Williamsburg, VA  - Vacation Travel Guide

  View Mobile Site | Advertise With Us |  OTHER DESTINATIONS
Sunny Day
Free Guide
Check the local...
Attractions & Activities
Restaurants & Dining
Stay local...
Bed & Breakfasts 
Campgrounds & RV Parks 
Hotels & Motels 

Get Local Coupons

download coupons
Events Calendar
<< < July 2018 > >>
1 2 3 4 5 6 7
8 9 10 11 12 13 14
15 16 17 18 19 20 21
22 23 24 25 26 27 28
29 30 31        


Williamsburg Area Features

Civil War in Hampton Roads

  By: Jacquelyn Eurice

Many of the stories that relate to the founding and building of America took place right here in Hampton Roads. Most often, visitors are often regaled with the history of Jamestown and stories about Pocahontas or Captain John Smith. They also hear about Williamsburg’s cries for independence that led to the American Revolution and the resolving battle in Yorktown. Yet the area saw history in the making once again when The American Civil War erupted in the region.

The state of Virginia witnessed more Civil War battles than any other state. Less than two months after the first shots were fired at Fort Sumter, the war came to the Virginia Peninsula at the Battle of Big Bethel. On June 10, 1861, 4,700 troops converged in the Blockade of the Chesapeake Bay campaign. The Confederate army, led by Colonel John B. Magruder, was outnumbered three to one, but persevered in withstanding the first of many Union attacks in Hampton Roads.

Almost a year later, the ironclad CSS Virginia (made from the hull of the USS Merrimac) made its debut in local waterways. On March 8, 1862, the Confederates used its ramming ability to sind the USS Cumberland and run aground the USS Congress. The Congress was then bombarded until the haunting glow of a burning ship illuminated the region. This was the bloodiest loss to the U.S. Navy until the Japenese bombed Pearl Harbor.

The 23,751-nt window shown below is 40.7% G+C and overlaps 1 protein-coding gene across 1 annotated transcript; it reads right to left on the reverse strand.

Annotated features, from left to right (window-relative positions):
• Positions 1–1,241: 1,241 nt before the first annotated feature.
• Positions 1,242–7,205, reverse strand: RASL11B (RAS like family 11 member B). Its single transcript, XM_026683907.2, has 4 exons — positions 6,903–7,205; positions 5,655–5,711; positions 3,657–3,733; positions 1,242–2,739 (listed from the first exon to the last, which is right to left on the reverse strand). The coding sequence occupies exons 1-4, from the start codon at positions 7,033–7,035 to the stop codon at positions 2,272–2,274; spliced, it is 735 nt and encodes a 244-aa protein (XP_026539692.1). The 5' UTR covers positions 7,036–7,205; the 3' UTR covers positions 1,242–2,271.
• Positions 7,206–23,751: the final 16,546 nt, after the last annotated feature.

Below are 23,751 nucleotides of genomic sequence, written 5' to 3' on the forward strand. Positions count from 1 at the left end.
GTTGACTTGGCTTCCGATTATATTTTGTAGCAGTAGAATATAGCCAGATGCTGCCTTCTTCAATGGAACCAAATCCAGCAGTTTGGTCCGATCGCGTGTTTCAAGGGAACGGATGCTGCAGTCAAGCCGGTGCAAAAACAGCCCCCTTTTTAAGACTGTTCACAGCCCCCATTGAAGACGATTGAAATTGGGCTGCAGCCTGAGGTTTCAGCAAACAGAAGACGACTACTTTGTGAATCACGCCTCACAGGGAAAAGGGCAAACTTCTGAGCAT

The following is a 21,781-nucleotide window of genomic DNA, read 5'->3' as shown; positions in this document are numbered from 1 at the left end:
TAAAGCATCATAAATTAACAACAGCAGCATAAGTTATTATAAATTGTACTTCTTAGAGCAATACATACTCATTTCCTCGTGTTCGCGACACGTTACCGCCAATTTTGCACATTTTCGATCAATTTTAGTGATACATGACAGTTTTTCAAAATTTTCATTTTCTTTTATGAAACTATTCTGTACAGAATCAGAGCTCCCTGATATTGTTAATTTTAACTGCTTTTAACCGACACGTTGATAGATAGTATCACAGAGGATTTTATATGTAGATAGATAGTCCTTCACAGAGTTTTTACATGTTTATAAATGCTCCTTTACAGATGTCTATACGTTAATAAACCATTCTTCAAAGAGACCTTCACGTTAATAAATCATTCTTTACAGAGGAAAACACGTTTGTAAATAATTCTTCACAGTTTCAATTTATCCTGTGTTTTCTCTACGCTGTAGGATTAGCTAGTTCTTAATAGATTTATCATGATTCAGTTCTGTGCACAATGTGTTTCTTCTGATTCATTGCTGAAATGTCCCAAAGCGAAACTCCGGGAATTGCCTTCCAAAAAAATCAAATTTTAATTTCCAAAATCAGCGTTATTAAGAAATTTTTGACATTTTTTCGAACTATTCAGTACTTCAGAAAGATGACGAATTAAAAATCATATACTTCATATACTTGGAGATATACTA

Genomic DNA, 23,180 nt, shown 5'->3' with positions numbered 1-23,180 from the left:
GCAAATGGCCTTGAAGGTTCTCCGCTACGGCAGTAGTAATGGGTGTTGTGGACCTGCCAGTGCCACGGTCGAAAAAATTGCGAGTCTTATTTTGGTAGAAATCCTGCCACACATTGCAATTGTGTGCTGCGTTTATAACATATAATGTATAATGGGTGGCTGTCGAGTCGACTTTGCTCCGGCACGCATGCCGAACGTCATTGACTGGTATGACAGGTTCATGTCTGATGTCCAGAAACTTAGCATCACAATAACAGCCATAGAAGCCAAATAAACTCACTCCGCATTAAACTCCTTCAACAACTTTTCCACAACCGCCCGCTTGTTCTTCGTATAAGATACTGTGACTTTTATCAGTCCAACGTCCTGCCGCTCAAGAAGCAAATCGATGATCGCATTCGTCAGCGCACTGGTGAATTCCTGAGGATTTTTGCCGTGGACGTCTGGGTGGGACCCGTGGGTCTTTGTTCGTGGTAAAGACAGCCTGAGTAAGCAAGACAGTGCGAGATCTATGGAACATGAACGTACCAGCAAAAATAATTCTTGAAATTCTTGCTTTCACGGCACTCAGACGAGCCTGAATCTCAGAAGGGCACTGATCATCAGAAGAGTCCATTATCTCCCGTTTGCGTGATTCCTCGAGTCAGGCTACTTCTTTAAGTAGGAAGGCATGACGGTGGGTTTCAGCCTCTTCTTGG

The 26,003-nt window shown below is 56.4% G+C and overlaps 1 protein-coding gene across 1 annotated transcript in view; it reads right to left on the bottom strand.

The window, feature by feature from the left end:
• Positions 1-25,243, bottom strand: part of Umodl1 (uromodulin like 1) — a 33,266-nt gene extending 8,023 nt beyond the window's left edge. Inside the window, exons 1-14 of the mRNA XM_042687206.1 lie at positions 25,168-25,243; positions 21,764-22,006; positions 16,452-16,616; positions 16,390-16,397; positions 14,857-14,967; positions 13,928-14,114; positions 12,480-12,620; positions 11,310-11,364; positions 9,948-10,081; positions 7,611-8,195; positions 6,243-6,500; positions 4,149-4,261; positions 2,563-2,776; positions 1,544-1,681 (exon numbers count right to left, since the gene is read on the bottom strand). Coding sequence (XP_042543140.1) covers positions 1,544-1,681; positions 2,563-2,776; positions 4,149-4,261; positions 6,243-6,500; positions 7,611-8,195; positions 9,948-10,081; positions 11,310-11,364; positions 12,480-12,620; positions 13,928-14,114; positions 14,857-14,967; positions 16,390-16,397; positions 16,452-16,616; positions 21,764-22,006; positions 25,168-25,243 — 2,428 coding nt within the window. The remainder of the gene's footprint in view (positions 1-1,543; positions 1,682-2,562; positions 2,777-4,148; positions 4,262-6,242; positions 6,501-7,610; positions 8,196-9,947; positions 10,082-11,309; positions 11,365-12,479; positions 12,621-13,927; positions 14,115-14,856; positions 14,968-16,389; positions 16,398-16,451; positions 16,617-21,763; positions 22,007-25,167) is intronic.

Meanwhile, the Union army had deployed its own ironclad vessel, the USS Monitor from Brooklyn, N.Y. On March 9, the Monitor arrived in Hampton Roads and was first fired upon by the Virginia. The two ships bombarded each other for for hours, eventually ending in a draw when the Virginia retired from the battle. This famous Battle of Hampton Roads was a turning point in nautical warfare. It was the first time two iron hulled ships faced each other in combat.

On land, Union Major General George B. McClellan had been assigned to lead the Army of the Potomac in the Peninsula Campaign of 1862. Its goal was to take Richmond by sailing to Fort Monroe then advancing to the capital of the Confederacy along the Virginian peninsula.

In April, McClellan’s army encountered Major General Magruder’s rebel forces in Yorktown. McClellan was wrongly convinced that his army was outnumbered, so he delayed his attack to petition Lincoln for reinforcements that he would never receive. In actuality, his army greatly outnumbered the Confederate forces in Yorktown but Magruder was successful in deceiving McClellan through the use of theatrics. Plus, McClellan or "Little Mac" as he was called, was often slow to take action--much to the North's disadvantage. President Lincoln allegedly commented, “If General McClellan does not intend to use his army, may I borrow it?” During the month the Northern army occupied Yorktown, they only attacked the Rebels on occasion, April 16, but they could not vanquish the enemy. On the night of May 4, the Confederate forces evaded the Union army by relocating to Williamsburg under the cover of darkness.

Over 40,000 soldiers in blue met 31,000 troops in gray on May 5 in the Battle of Williamsburg--the first major land battle of the Peninsula Campaign. The federal troops attacked (what is currently known as) Fort Magruder while General Winfield S. Hancock attacked the Confederate's left flank. Because it was the South's goal to delay Union forces long enough to build defenses around Richmond, neither side won this bloody battle. Yet, Williamsburg was left in ruin and much of the town including the Wren Building at William & Mary were burned by Union troops.

Confederate forces continually fell back while the U.S. Army of the Potomac advanced toward Richmond. Finally, Confederate General Robert E. Lee managed to defend the capital in the last engagements of the Seven Days Battles, June 25-July 1, 1862. When Stonewall Jackson's army arrived, the federal army was driven from Richmond. Sadly, the American Civil War continued to rage for three more years.

Throughout the area, history enthusiasts can visit several historical places. Lee Hall served as Magruder’s headquarters. The Mariners’ Museum in Newport News houses the Monitor’s revolutionary turret. At the Casemate Museum in Fort Monroe, one can view the quarters occupied by the imprisoned president of the Confederacy, Jefferson Davis, or learn about Robert E. Lee’s service there. Parts of Fort Magruder can still be seen, and there are countless monuments and tombstones honoring the men who fought.


Get Connected
Find Us On Facebook  Follow Us On Twitter  Follow Us On YouTube  Find Us On Facebook  Find Us On Pinterest